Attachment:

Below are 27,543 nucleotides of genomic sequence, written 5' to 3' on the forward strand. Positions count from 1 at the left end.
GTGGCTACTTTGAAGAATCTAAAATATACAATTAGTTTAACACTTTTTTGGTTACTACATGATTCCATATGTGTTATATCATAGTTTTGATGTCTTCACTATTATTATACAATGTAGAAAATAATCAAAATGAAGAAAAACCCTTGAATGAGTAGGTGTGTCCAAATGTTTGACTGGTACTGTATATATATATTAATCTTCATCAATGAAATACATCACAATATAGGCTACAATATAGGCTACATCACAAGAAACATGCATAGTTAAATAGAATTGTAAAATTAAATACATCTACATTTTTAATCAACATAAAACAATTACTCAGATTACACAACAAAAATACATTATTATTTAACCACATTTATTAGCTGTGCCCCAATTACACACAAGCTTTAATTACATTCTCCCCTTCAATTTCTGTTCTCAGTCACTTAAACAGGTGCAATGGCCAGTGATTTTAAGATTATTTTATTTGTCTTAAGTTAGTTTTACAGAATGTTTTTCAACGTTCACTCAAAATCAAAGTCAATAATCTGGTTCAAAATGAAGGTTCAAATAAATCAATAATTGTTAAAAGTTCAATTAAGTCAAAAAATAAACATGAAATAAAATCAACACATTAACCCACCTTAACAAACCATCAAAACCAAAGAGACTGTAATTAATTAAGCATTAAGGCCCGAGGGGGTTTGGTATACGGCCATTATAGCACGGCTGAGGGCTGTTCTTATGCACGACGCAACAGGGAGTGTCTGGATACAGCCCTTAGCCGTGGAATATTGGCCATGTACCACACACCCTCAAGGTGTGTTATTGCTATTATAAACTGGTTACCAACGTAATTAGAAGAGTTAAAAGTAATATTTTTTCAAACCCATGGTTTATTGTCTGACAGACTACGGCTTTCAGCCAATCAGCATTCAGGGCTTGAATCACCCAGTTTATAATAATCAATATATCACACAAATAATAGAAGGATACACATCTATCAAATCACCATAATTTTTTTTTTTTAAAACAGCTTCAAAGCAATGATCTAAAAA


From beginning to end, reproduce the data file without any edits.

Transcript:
Below are 27,543 nucleotides of genomic sequence, written 5' to 3' on the forward strand. Positions count from 1 at the left end.
GTGGCTACTTTGAAGAATCTAAAATATACAATTAGTTTAACACTTTTTTGGTTACTACATGATTCCATATGTGTTATATCATAGTTTTGATGTCTTCACTATTATTATACAATGTAGAAAATAATCAAAATGAAGAAAAACCCTTGAATGAGTAGGTGTGTCCAAATGTTTGACTGGTACTGTATATATATATTAATCTTCATCAATGAAATACATCACAATATAGGCTACAATATAGGCTACATCACAAGAAACATGCATAGTTAAATAGAATTGTAAAATTAAATACATCTACATTTTTAATCAACATAAAACAATTACTCAGATTACACAACAAAAATACATTATTATTTAACCACATTTATTAGCTGTGCCCCAATTACACACAAGCTTTAATTACATTCTCCCCTTCAATTTCTGTTCTCAGTCACTTAAACAGGTGCAATGGCCAGTGATTTTAAGATTATTTTATTTGTCTTAAGTTAGTTTTACAGAATGTTTTTCAACGTTCACTCAAAATCAAAGTCAATAATCTGGTTCAAAATGAAGGTTCAAATAAATCAATAATTGTTAAAAGTTCAATTAAGTCAAAAAATAAACATGAAATAAAATCAACACATTAACCCACCTTAACAAACCATCAAAACCAAAGAGACTGTAATTAATTAAGCATTAAGGCCCGAGGGGGTTTGGTATACGGCCATTATAGCACGGCTGAGGGCTGTTCTTATGCACGACGCAACAGGGAGTGTCTGGATACAGCCCTTAGCCGTGGAATATTGGCCATGTACCACACACCCTCAAGGTGTGTTATTGCTATTATAAACTGGTTACCAACGTAATTAGAAGAGTTAAAAGTAATATTTTTTCAAACCCATGGTTTATTGTCTGACAGACTACGGCTTTCAGCCAATCAGCATTCAGGGCTTGAATCACCCAGTTTATAATAATCAATATATCACACAAATAATAGAAGGATACACATCTATCAAATCACCATAATTTTTTTTTTTTAAAACAGCTTCAAAGCAATGATCTAAAAA